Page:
No one remembers when the rains during this month of May came. No one, now, bothers with those things. The weather has shifted: We have rains in summers and chilly mornings, as well. April is cruel only because of the memories of war and not the remembrance of temperature. August, which used to be dry, now is visited by typhoons. October does not have crispy air. December is not only cold but stormy as well, and when Christmas day comes, it becomes as hot as March.
May used to be the month when the first drops of rains were considered propitious. Grandparents would urge their grandchildren to run out and bathe in the rain. The old climate then made obvious the arrival of rains in May: March and April would be dry, hot. Then on the second or third day of May, dark clouds gathered above the horizons, and the observant in the community would assume the role of seer and forecast the coming of the rain. The first rain would come in shy droplets. As the children ran, the rain would cease, and bathers would be left with their arms sticky, their hair barely wet. The timid ones would scamper back to their homes; the brave ones would stay on, kicking the tiny, muddy puddles that had formed on the ground.
In May of yesterdays, prayers answered: heavy drops of rain, almost without introduction, would start to fall, the sound of a sudden storm not enough to quiet the shrill screams of little boys and girls. Blessing from Heaven, the old ones intoned. God had, once more, fulfilled the cycle of seasons.
Ominous it was when the first rains remained on the level of gracious, small showers. That was not the water of May. The water of May had to be strong, persistent and without remorse.
We were told that the church in our town gathered the first rains of May to fill, each day, those fonts made of shells at the sacred entrances.
That was how potent and divine the rains of May were.
This year the rains came. No one noticed at all it was already May, and the message from the divine above in the form of rains had come.
The month of May is not only known for the auspicious rains; it is also marked as the season of harvest. In other parts of the world, May is springtime. In this part of the world, May is the time for fiesta and bounty, for young girls and old women to dress themselves for the pageants that memorialize the search for the Cross. May is when flowers are gathered and offered to the Virgin.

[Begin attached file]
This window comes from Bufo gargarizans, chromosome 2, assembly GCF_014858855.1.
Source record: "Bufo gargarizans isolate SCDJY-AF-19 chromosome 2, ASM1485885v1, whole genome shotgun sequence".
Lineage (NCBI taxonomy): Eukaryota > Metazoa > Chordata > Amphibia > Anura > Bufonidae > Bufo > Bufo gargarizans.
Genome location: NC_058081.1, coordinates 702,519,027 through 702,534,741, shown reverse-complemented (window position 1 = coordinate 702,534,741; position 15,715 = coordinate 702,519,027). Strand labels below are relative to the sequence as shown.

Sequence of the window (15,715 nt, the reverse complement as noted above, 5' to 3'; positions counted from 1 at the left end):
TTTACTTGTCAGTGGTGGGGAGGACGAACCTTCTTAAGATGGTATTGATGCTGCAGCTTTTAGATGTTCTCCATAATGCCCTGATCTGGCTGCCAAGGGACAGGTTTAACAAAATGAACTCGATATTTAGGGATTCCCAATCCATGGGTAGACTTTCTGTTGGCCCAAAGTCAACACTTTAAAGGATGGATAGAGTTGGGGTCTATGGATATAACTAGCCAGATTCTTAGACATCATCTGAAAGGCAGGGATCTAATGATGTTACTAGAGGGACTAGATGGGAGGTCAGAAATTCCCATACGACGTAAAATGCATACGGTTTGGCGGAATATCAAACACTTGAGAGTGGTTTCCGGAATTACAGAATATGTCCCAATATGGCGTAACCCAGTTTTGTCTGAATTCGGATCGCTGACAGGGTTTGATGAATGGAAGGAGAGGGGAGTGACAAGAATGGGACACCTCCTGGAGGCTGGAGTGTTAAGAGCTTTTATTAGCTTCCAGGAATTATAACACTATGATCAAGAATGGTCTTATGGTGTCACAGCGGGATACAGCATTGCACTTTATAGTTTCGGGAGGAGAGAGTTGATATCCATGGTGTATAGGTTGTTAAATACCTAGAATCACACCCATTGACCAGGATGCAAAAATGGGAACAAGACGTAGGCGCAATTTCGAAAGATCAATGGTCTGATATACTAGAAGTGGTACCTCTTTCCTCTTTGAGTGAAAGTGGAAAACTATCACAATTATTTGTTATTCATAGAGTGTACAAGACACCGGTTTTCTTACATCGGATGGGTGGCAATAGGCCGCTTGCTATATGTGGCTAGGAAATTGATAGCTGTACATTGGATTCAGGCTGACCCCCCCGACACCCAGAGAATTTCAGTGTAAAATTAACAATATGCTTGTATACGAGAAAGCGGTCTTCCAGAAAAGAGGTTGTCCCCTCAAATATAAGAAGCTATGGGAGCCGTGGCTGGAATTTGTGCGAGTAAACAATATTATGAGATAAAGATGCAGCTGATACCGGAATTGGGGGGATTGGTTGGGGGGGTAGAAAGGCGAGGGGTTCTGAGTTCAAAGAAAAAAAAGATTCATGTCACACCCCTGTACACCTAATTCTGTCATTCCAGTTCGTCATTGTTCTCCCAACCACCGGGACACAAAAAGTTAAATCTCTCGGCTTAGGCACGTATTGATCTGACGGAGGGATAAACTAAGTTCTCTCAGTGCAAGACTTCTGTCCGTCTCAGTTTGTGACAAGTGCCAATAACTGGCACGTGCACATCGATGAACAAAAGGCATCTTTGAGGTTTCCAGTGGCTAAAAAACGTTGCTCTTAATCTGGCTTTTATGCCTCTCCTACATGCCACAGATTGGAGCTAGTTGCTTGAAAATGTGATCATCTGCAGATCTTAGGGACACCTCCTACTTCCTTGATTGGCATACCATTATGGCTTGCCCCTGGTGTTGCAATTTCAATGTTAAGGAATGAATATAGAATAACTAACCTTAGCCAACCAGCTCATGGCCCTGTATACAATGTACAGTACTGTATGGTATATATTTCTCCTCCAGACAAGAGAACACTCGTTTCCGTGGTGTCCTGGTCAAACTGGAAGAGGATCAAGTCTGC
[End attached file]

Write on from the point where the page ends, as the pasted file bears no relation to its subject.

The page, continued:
Rains are of nature, but what about the politics and histories linked to May? What dates are significant to await in the month of May?
Marx, Freud and Machiavelli were all born in May. That means we owe to this month of May a radical explanation of social change, the connection between biology and destiny and the shamelessly frank formula on how to manipulate power. Two pioneers in dance were born during this month: Isadora Duncan and Martha Graham. Duncan danced barefoot, and Graham reminded dancers that there was the ground to which they could always fall and not deny. Two popes belong to May: Pope Leo XIII and Pope John Paul II. Leo was the pontiff who witnessed the Church struggle against industrialization and modernization of the world; John Paul, the first non-Italian to be voted into power, struggled with the Church as it continued to define its role in a rapidly changing society.
In May Constantinople fell and was named Istanbul; The French in this month suffered a stunning defeat; and the French-Indochina war ended, a catastrophe that would hint at the fall of another empire, that of the Americans when they were defeated in the Vietnam War in the coming years.
The Renaissance ended during the month of May. It was also in May when Ho Chi Minh was born.
The Council of Nicaea met during the month of May. In this gathering, they finally declared Christ as divine and instituted the Nicene Creed, the prayer that we utter now: I believe in one God, the Father Almighty…”
The month of May, therefore, is the month of belief and disbelief, of creating versions and presenting subversions. If no one remembers the rains or any of these historical points and personages, then May will also be remembered when a country dropped all its rules, but made a population of nonreaders conversant enough to talk of supreme courts and to discuss “quo warranto” forever.
If we read the signages of the past as we read rains, it appears anything can happen in this country. The country and its people can either disappear without notice or raise itself up and be proud of itself with the new consciousness. It can also call everyone to action. It can reinvent integrity.
We cannot be timid before the rain, or we cannot even wait for the rain anymore. We can simply, like that council in Nicea, start to believe, believe in something that is powerful, unchanging, literate and less unpredictable as the rain, like the laws of lawyers. Like prayers.
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